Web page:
Thursday, March 27, 2014


As I noted on Tuesday, I like wereboars because they're just so bizarre.  Most other lycanthropes have some sort of clear mythological antecedent, but wereboars really don’t.  (The only likely candidate is Circe transforming Odysseus’s men into pigs, and that’s more like a straight-up polymorph than lycanthropy.)  My guess, as I already mentioned, is that they sprang from the same love of wordplay, happy accident, and malformed miniatures that gave us the ochre jelly, the owlbear, and the thoul in early editions of the world’s oldest role-playing game.

But wereboars still feel kind of right, don't they?  There’s something at once simultaneously storybook and gritty about them.  I could just as easily imagine them in an adventure based on Grimm’s fairy tales as I could on the streets of Thieves’ World’s Sanctuary.  (And boars are not to be sneezed at—Ian Frazier had a famous article in The New Yorker about what a problem feral pigs have become in the southern U.S., and Eurasian boars imported for hunting have become an invasive species in New York.)

I also want to give wereboars some love since I don't think I remember them playing a major role in any adventure ever.  They’re pretty much just random encounter fodder, or are used to spice up encounters with orcs (who tend to dig dire boars).  I think they deserve better.  What if they were the default (or only) lycanthrope in your campaign?  What if they filled the role of biker gang or crime family?  What if they were sought-after mercenaries or hated berserkers from a particular nation?

OH!  And let’s not forget devil swine!  Appearing in the D&D Expert Set (and in the Mystara Monstrous Compendium Appendix as “wereswine”) and possibly inspired by the Biblical story about demon-haunted pigs, devil swine were corpulent humans who could turn into giant pigs with potent charming gazes.  So cool.  And so easy to make with Pathfinder/3.5’s advancement rules!  Add the Advanced or Giant template and a 3/day charm person gaze attack with the DC bumped up by 2 and you’re good to go.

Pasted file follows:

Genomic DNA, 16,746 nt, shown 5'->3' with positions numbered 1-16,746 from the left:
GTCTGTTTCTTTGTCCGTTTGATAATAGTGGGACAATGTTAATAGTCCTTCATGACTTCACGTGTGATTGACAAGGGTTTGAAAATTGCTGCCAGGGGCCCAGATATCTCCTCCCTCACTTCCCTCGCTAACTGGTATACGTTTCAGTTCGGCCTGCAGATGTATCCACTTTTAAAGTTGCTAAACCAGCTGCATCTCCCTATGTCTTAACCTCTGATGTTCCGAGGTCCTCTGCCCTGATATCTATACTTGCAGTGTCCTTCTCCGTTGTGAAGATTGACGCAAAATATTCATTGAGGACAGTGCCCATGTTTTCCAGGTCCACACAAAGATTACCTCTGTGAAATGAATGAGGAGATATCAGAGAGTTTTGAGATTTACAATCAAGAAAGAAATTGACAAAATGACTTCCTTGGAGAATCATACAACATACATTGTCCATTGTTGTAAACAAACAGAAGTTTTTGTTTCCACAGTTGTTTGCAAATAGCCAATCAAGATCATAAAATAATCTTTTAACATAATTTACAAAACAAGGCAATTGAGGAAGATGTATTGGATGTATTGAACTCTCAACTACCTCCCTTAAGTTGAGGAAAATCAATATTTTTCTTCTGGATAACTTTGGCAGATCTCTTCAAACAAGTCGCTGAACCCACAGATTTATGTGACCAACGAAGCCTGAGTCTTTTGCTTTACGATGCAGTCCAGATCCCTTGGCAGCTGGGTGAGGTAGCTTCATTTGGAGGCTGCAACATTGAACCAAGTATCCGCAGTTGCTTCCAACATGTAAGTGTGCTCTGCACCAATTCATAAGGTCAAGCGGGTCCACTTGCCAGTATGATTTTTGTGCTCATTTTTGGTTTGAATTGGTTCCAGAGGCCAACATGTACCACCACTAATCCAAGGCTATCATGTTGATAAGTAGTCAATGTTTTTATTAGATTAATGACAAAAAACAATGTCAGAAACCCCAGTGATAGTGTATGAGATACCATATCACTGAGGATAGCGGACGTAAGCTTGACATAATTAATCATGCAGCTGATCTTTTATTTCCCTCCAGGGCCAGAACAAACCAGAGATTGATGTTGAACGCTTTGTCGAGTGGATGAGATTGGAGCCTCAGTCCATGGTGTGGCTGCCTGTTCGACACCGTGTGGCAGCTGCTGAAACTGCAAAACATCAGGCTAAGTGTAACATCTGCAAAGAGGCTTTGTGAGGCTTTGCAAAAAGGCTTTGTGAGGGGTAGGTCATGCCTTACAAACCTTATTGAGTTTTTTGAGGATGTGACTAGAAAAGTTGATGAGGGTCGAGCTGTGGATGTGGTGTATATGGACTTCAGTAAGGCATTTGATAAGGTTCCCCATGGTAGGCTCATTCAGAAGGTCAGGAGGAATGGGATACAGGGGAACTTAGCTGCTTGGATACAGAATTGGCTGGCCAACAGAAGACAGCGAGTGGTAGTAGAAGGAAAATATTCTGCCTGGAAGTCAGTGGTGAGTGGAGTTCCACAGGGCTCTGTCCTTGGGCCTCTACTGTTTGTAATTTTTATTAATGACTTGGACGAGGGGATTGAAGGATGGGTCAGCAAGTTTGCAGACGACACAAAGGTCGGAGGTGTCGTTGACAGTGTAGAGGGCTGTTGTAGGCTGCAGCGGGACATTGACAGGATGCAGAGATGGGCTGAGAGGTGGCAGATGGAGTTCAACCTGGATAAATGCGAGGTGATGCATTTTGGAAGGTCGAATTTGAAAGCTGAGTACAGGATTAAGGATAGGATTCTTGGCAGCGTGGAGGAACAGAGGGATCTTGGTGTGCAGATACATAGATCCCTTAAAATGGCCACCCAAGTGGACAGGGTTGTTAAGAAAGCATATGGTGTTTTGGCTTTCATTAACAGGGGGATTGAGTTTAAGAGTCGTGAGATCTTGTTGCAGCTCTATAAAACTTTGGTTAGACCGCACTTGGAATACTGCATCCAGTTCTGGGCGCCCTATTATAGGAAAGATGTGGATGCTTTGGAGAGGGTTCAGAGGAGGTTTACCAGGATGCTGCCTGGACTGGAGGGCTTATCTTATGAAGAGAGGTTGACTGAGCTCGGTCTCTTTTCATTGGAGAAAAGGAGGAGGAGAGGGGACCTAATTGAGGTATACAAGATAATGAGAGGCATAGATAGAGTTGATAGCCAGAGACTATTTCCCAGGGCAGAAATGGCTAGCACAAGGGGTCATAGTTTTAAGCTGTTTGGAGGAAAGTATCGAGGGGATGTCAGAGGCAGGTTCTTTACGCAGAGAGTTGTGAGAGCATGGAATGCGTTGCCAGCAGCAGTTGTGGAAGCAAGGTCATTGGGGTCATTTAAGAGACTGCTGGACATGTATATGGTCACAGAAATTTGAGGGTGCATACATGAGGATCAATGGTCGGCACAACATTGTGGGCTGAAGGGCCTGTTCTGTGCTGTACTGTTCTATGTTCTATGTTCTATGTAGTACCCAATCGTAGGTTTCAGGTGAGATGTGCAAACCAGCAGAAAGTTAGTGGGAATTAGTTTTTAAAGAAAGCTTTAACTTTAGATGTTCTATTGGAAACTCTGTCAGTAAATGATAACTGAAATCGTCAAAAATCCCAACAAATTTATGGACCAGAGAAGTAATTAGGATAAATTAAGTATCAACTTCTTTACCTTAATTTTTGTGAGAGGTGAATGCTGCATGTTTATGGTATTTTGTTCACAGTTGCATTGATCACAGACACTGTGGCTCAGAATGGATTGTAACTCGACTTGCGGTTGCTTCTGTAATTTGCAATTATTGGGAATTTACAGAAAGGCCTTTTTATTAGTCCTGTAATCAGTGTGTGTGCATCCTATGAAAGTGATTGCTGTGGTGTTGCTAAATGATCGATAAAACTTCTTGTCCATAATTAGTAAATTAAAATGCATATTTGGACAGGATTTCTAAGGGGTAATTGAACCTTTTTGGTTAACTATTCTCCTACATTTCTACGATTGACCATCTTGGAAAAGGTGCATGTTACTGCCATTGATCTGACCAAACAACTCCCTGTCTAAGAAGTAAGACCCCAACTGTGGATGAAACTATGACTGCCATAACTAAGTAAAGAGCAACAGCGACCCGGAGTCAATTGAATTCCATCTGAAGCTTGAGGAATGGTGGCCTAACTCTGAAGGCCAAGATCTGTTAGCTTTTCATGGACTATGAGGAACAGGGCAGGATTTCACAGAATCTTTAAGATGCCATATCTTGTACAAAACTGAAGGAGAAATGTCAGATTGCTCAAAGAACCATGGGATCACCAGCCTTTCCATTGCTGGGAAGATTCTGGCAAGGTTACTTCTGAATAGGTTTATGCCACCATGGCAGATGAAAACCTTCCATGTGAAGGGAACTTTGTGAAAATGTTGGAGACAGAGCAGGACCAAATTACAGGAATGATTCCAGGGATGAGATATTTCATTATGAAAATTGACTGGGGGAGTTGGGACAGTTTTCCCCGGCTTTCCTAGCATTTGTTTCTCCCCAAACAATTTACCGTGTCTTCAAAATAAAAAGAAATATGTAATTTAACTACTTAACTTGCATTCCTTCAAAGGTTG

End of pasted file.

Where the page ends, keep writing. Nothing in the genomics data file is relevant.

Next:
And it gets better: According to the mythology of D&D’s Known World/Mystara, the demon lord Orcus started out as a devil swine in his mortal life. 


If that’s not a reason to dig wereboars, I don’t know what is.

The Cousins are an extended family of wereboar toughs who lurk in the narrows of Karse.  For a while they casually ran a protection racket, but the stress of city life is getting to the, and they are beginning to lose control of their transformations.  The Cousins are also known for attacking half-orcs on sight, as their grandfather was long the slave of the Broken Mace orc tribe.

Typically lording over only small fiefdoms and isolated villages, wereboar troupes are rarely more than glorified gangs.  At least one troupe, though, aspires to knighthood.  These cavaliers have found the Order of the Cockatrice suits their self-centered need for glory and domination nicely.

A devil swine and a ghast have entered into a particularly repulsive partnership.  Masquerading as an undertaker, the devil swine (treat as an Advanced wereboar) robs his charges of their wealth, then turns over the remains to his undead compatriot to devour.  So far the scheme has gone swimmingly, though the bard who runs the grave dancers’ society has begun to be suspicious.

Pathfinder Bestiary 2 182

More on wereboars can be found in Blood of the Moon, which also features wereboar-kin known as ragebred.

Finally, thanks for your patience with the tardiness of this entry.  Original post: Post to come tomorrow.  I spent all day helping artisticlicensetokill discharge from the hospital.  Think good thoughts for her and we’ll tackle the wereboar and werecroc ASAP.

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